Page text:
So Bad, He’s Good

After three seasons, Nathan for You has more terrible business ideas.

Photographer: Danny Feld

Nathan Fielder, 32, a self-styled consultant and graduate of a “top Canadian business school, with really good grades,” is deeply invested in small businesses. His show, Nathan for You, finishing its third season on Comedy Central, depends on them.

The format of Nathan for You is similar to celebrity entrepreneur shows such as Bar Rescue or Kitchen Nightmares. Fielder meets each week with beleaguered business owners, bonds with them, and gives his prescription for turning things around. Unlike the hosts of those other shows, however, Fielder has no actual expertise to offer his subjects: He did graduate with a bachelor of commerce from the University of Victoria in 2005, but he’s been working in comedy ever since.

In this season’s second episode, he tells the owner of a stable that she can increase her business by attaching helium balloons to the backs of overweight riders who’d pose a health risk to her horses. In another installment, Fielder tells a television store owner that he can compete with a local Best Buy by lowering his flatscreen prices to $1 and exploiting the megachain’s price-match guarantee. The idea is engaging not only because it’s ludicrous, but because who hasn’t had the thought while looking through the appliance ads in the Sunday paper?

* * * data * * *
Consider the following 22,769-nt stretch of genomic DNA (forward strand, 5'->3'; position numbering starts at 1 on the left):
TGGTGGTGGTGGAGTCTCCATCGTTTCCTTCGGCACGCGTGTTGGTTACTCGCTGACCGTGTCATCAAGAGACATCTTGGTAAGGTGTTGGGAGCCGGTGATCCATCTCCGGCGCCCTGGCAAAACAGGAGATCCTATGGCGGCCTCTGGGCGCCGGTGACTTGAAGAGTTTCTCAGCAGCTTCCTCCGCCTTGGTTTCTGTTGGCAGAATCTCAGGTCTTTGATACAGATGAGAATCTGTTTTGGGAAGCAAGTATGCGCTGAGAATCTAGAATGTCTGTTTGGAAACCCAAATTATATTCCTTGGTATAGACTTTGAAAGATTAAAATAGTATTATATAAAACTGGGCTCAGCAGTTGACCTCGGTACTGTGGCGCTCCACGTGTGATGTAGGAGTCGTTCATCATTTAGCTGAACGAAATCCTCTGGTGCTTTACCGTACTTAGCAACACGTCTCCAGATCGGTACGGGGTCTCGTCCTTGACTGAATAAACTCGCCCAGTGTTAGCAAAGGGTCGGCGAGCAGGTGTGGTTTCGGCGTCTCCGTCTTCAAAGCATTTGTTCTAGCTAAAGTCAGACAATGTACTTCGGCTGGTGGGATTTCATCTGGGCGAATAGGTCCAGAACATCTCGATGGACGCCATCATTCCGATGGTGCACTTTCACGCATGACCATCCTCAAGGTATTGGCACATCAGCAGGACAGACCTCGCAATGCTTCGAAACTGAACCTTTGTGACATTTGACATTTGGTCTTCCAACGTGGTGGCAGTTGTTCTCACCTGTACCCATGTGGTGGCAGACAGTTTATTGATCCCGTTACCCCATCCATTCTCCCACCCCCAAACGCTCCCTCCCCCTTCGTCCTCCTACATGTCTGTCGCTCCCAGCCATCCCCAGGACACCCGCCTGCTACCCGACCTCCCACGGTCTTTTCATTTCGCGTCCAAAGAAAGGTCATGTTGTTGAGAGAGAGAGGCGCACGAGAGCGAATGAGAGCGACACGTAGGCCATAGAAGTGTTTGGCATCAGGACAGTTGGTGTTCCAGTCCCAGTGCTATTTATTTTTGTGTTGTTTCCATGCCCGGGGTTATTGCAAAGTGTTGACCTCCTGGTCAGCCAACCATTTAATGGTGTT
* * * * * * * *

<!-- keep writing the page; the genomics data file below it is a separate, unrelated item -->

Source: Comedy Central

Each earlier season of Nathan for You has produced a viral hit. The first video shows a pig seemingly rescuing a goat from a pond; it got millions of views on YouTube in 2012 before being used on the show to promote a petting zoo. Last year’s was about a coffee shop that tested the limits of parody law by calling itself Dumb Starbucks. Both bits blew up online well before their season premieres aired, so they got no promotional help from the show. This season has been lower-profile but no less cheeky. In one episode, Fielder discovers his favorite windbreaker is made by a company that publicly praised a Holocaust denier. In retaliation, he decides to found a competitor, Summit Ice, “the first outdoor apparel company to openly promote the true story of the Holocaust.”

The types of small-business owners who appear on Nathan for You are a different breed from the sleek, vetted reality show contestants who kowtow before Mark Cuban and Barbara Corcoran on ABC’s Shark Tank, never mind the aspiring tycoons who appear on CNBC’s The Profit. Fielder’s business people are just regular folk—a coffee shop owner, a mechanic, a toy designer—trying to make it to the end of the month. All they know is they’ve signed a waiver to appear on a TV show, so if Fielder were to come off as condescending or dismissive, viewing would be excruciating. It’s his earnestness that makes for comedy instead of cruelty.

Where Fielder is particularly brilliant is in the implementation of his plans. In the case of the TV store, he dissuades potential purchasers of its $1 televisions by instituting a strict dress code—bow ties and tuxedos for men—within the store. In another episode this season, Fielder initiates a you-break-it-you-buy-it policy at an antique store, then changes the operating hours to late nights, narrows the aisles, and lures in drunk patrons. His ideas are more hilarious than they are effective, but cumulatively, they make a larger point about contemporary capitalism and the perils of the cult of innovation: Newer isn’t always better. But it can be funnier. 

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